Posts and tweets about older pets' failing senses

Posts and tweets about older pets' failing senses

Use social media platforms to alert clients to health concerns and clinical signs to look for as pets age.
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Jan 09, 2014
By dvm360.com staff

Tweets: Just press the buttons below and log in to tweet these messages.

Facebook posts: Copy this type, log into Facebook, and paste the type into the status field:

DYK? Undetected glaucoma can lead to irreversible blindness in your senior #pet. Bring your furry friend in for a test today!

When your older pet comes in for a regular retinal exam, your veterinarian can look for signs of bleeding, degeneration, inflammation or detachment and recommend treatment before it turns into a larger health issue.


Want to soothe your aging #pet? Regular massage, joint manipulation or gentle grooming can help decrease anxiety.

According to Dr. Karen Overall, disorientation is one of the most common behavioral changes clients notice in their aging pets. If your dog or cat starts getting lost and confused in your house or outside, it could be a sign of age-related cognitive dysfunction.


Playing regularly with senior #pets, even if they’re slowing down with age, stimulates animals’ brains and keeps them acting younger.

Is your senior dog or cat pacing and vocalizing in the middle of the night, leaving you sleepless and helpless? Make an appointment with us so we can discuss this common issue for older pets, find a solution and put and end to the late-night ruckus.


If your geriatric #pet has lost interest in food and is losing weight, come see us for a diagnostic test to rule out underlying health problems.

As with humans, many senior pets start to lose hearing as they age. If your pet is hearing impaired, try tapping on the floor loudly upon entering a room to prevent startling the animal, since this can lead to fear biting.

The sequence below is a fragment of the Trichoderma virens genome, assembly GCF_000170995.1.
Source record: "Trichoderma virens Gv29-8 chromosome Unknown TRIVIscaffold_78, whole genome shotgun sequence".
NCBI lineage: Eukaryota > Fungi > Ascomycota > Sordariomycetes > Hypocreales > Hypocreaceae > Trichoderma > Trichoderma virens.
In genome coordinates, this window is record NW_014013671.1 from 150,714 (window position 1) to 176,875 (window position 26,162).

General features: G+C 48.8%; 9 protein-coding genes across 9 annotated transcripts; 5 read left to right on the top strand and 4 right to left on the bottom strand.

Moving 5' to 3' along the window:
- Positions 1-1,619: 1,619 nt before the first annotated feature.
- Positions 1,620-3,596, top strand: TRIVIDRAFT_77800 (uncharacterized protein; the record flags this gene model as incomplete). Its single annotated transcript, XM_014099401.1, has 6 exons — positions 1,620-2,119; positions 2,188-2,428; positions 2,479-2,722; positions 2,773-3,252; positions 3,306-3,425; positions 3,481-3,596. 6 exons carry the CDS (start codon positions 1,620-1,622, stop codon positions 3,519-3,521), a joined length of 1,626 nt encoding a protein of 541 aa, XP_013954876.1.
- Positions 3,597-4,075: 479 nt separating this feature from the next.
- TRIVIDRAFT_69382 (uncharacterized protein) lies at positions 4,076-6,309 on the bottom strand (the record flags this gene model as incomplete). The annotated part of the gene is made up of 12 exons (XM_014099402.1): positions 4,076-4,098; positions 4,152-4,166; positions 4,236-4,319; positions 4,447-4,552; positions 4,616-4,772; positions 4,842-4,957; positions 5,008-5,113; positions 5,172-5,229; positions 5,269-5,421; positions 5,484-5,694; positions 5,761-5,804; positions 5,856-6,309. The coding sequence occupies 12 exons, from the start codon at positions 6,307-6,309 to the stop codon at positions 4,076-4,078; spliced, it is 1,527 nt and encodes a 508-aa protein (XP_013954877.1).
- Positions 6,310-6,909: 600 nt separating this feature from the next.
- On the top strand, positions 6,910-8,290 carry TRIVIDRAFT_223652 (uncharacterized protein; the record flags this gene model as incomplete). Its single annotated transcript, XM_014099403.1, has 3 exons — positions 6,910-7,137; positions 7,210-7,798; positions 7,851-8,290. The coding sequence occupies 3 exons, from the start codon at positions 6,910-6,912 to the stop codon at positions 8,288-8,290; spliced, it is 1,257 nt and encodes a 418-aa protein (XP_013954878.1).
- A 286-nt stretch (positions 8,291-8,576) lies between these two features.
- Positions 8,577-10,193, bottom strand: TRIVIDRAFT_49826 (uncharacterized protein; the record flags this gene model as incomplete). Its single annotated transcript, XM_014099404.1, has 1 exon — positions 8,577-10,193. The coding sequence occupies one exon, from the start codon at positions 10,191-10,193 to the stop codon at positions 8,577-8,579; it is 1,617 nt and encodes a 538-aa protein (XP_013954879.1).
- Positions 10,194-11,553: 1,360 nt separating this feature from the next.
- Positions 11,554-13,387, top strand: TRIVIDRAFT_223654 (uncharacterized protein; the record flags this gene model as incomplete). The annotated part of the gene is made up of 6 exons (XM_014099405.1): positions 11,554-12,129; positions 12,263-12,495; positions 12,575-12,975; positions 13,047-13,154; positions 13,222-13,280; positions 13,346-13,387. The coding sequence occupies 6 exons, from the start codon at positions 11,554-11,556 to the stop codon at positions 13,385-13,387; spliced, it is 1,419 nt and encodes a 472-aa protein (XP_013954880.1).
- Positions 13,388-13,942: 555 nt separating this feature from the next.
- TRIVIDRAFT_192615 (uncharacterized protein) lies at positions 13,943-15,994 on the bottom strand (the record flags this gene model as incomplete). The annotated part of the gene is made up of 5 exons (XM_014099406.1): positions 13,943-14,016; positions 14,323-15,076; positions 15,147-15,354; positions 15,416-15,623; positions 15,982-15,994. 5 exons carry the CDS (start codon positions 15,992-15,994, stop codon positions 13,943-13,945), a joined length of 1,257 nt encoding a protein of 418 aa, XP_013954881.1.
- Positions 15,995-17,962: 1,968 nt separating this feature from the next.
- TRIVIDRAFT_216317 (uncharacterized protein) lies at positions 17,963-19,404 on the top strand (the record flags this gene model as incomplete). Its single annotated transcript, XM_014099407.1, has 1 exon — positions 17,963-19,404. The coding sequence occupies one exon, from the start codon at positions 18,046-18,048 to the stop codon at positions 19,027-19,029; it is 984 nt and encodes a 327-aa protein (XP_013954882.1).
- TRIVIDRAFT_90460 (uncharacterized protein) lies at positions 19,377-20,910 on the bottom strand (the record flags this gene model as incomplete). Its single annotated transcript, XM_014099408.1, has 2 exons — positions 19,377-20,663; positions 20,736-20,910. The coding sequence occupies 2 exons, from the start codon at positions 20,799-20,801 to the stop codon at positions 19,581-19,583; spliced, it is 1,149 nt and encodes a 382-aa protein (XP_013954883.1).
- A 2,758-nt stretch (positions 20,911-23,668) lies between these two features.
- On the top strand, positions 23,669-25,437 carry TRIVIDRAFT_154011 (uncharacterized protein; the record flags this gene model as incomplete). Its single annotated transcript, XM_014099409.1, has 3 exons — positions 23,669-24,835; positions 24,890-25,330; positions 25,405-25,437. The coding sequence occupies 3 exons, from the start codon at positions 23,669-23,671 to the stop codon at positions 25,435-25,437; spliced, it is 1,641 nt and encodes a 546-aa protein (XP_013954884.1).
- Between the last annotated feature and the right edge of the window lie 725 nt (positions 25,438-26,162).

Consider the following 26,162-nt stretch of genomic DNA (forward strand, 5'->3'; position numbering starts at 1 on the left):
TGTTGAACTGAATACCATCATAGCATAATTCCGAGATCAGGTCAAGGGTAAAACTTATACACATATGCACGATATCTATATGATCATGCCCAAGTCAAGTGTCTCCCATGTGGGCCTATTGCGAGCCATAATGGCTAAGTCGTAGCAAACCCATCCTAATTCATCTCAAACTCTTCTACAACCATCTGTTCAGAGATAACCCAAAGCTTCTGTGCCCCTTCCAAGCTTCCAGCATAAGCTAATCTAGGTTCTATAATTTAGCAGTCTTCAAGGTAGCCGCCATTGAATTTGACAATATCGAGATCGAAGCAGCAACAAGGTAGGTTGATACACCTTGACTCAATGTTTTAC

Don’t let your #pet suffer with arthritis pain. Noticing changes in walking or jumping? It might be time for a #veterinary clinic visit.

Did you know that undetected glaucoma can lead to irreversible blindness in your senior pet? Prevent this by bringing your furry friend in today to get tested.


Get your #pet in for a regular retinal exam to treat any problems before they become larger health issues.

Wondering what you can do to ease your aging cat or dog’s anxiety? Try regular massage, joint manipulation or gentle grooming to help them relax.


Does your senior #pet get lost and confused in your house or outside? It could be a sign of age-related cognitive dysfunction.

Just because your senior cat or dog is slowing down doesn’t mean you should stop playing with them. In fact, regular playtime stimulates aging animals’ brains and keeps them acting younger. So, break out the pet toys and let the fun—and brain benefits—begin!


If your senior #pet is pacing and vocalizing at night, make an appointment with us so we can help you end the late-night ruckus.

Has your geriatric pet lost interest in food and lost weight? A diagnostic test will help to rule out any underlying health problems and nip them in the bud before more major issues develop.


If your senior #pet is hearing impaired, tap loudly on the floor upon entering a room to prevent startling and fear biting.

If you notice changes in your pet’s walking or jumping, they could be suffering with arthritis pain. Don’t let the hurt continue—visit our clinic today so we can talk about treatment options.


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